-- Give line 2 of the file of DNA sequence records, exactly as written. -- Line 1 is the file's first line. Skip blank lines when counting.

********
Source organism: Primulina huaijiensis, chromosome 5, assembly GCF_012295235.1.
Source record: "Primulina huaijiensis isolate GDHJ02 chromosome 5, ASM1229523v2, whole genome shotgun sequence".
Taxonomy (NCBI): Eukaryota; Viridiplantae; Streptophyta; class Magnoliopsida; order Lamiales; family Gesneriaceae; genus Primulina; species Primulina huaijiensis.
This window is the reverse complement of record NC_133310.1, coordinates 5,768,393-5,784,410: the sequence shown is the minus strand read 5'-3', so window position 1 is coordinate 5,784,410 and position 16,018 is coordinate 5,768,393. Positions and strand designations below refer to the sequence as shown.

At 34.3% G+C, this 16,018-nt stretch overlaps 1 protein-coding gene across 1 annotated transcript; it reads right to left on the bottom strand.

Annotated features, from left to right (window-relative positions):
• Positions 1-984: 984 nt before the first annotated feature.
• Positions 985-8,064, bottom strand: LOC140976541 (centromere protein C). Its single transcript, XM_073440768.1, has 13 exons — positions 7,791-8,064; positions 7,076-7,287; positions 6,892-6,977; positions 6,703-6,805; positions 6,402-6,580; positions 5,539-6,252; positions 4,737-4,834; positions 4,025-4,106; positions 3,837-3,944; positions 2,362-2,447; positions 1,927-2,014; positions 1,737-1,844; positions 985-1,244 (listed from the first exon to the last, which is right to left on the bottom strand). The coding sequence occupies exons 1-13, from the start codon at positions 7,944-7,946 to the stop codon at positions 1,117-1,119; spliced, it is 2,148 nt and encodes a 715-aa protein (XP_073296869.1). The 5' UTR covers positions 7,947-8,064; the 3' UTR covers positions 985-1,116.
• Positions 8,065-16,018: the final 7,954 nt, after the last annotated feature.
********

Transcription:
Source record: "Primulina huaijiensis isolate GDHJ02 chromosome 5, ASM1229523v2, whole genome shotgun sequence".